A Picadilly circus wine, with many styles.

Shen-in Blonck

The problem with chenin is that it is pretty easy to grow, so lots of people can make some pretty standard wines. At this point Chenin tastes a bit nothingy, quite refreshing but little else. However, it also makes some amazing wines, which are layered with flavour. In South Africa these are often single estates or producers who barrel age some wine, while in France you get some stunning wines from Vouvray. Both have a honeyed richness and silky style without losing the fresh acidity, which makes them excellent at ageing and fantastic with food.

Things you should know

Top Tip: Producers who are good at Chenin will have a range of levels, so you can ease yourself in at the cheaper end and then splash out on the top wine for special occasions (so worth it!).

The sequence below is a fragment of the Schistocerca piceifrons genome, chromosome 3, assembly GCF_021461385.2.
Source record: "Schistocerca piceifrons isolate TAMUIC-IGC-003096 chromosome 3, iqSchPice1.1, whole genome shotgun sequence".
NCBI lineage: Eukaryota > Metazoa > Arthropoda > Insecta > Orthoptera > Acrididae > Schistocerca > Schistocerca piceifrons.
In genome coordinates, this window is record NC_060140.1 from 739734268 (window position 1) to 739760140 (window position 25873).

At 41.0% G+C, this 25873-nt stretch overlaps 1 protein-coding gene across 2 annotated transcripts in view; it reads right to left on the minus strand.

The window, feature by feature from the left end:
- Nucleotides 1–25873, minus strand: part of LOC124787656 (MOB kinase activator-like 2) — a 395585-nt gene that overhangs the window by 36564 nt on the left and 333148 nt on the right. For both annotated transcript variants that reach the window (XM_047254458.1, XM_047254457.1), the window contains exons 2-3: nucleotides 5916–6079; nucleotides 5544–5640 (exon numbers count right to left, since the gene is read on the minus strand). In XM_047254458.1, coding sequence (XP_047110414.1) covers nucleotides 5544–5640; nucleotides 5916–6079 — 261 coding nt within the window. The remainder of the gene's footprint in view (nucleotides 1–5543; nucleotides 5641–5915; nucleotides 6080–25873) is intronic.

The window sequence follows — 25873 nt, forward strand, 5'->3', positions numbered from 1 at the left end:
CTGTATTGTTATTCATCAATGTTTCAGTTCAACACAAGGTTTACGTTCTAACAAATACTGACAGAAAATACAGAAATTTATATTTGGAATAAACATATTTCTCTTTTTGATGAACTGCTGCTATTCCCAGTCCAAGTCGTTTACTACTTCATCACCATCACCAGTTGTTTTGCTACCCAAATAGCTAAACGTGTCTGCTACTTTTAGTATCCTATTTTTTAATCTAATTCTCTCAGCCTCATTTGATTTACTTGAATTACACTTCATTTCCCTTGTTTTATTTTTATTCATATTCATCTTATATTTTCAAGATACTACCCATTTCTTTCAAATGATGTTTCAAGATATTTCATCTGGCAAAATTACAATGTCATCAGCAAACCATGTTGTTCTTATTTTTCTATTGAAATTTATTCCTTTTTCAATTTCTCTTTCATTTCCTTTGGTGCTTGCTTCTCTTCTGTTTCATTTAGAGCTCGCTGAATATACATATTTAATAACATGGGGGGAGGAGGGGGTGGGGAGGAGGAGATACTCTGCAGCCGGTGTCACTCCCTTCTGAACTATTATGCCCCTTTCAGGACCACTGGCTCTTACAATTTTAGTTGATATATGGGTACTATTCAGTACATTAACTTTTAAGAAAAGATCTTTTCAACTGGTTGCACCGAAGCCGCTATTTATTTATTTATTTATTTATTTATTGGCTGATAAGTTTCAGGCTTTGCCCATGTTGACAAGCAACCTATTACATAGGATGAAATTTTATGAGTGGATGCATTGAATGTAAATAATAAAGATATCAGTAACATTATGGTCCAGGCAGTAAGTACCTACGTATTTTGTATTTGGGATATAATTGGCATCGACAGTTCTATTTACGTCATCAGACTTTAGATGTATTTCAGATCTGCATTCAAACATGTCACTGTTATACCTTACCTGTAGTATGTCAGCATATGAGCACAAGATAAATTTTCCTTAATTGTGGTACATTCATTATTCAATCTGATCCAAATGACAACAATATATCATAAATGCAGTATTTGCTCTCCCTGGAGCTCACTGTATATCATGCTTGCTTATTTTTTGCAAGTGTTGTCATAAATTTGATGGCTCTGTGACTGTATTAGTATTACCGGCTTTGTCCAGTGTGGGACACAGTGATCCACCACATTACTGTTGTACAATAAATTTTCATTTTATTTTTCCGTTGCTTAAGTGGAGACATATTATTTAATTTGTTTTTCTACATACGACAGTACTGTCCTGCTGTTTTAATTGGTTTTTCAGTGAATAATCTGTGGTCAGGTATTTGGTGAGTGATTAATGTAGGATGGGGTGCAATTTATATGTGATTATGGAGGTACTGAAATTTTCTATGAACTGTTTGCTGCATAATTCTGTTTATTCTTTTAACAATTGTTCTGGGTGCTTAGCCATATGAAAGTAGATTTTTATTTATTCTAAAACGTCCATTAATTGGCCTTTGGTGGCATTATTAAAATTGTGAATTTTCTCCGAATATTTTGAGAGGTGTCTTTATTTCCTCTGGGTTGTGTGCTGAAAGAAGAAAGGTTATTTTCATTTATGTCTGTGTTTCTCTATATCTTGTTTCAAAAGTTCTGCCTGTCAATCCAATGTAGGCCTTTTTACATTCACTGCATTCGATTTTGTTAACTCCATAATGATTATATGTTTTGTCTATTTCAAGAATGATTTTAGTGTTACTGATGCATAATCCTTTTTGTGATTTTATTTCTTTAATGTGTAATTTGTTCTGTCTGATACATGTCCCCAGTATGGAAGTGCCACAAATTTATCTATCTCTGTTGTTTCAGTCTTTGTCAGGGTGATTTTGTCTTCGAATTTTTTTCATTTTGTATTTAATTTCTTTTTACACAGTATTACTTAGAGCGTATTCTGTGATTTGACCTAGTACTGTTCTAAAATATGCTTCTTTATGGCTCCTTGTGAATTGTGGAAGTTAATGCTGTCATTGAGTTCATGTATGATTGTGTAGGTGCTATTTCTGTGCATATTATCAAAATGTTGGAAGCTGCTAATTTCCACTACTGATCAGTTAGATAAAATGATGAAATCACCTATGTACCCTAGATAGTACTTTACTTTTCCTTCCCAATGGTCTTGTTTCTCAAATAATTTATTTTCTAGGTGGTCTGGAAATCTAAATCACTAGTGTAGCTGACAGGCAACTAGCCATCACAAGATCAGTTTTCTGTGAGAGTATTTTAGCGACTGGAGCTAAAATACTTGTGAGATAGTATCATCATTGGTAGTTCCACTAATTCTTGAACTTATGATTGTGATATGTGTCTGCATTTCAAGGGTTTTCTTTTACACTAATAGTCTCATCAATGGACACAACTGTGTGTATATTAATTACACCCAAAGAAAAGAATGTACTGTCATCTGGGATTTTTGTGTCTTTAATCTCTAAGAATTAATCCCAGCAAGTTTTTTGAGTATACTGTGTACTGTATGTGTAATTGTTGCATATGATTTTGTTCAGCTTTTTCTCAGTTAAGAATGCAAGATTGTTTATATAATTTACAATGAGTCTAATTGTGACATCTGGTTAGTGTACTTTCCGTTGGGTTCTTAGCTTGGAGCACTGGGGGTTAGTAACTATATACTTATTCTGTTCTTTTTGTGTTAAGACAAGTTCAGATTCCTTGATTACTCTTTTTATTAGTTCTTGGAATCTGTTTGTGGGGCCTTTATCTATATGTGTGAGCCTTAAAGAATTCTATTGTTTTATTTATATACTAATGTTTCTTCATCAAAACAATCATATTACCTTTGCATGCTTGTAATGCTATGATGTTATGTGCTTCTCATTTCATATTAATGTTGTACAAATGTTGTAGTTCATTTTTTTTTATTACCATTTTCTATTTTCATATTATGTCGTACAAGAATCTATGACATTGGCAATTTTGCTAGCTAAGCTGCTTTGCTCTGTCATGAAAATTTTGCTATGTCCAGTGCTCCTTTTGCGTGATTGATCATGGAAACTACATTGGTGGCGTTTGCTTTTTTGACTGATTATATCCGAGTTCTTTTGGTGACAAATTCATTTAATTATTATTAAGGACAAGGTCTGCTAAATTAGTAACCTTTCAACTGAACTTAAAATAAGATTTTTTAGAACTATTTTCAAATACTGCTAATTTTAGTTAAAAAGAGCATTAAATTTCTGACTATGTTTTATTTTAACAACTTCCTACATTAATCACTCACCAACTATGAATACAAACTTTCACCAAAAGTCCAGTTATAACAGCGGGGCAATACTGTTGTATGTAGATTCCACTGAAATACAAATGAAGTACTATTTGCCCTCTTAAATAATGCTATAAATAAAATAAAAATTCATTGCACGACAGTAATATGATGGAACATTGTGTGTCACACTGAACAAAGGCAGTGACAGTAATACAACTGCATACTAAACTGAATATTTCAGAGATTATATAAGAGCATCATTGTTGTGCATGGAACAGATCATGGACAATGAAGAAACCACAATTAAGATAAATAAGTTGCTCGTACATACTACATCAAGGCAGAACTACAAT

Specific Food Match: The key to Chenin is acidity, wrapped up in layers of rich flavours. This makes it an amazing food wine, particularly at the more serious end. Great for big roasts and Christmas dinner and Japanese food.
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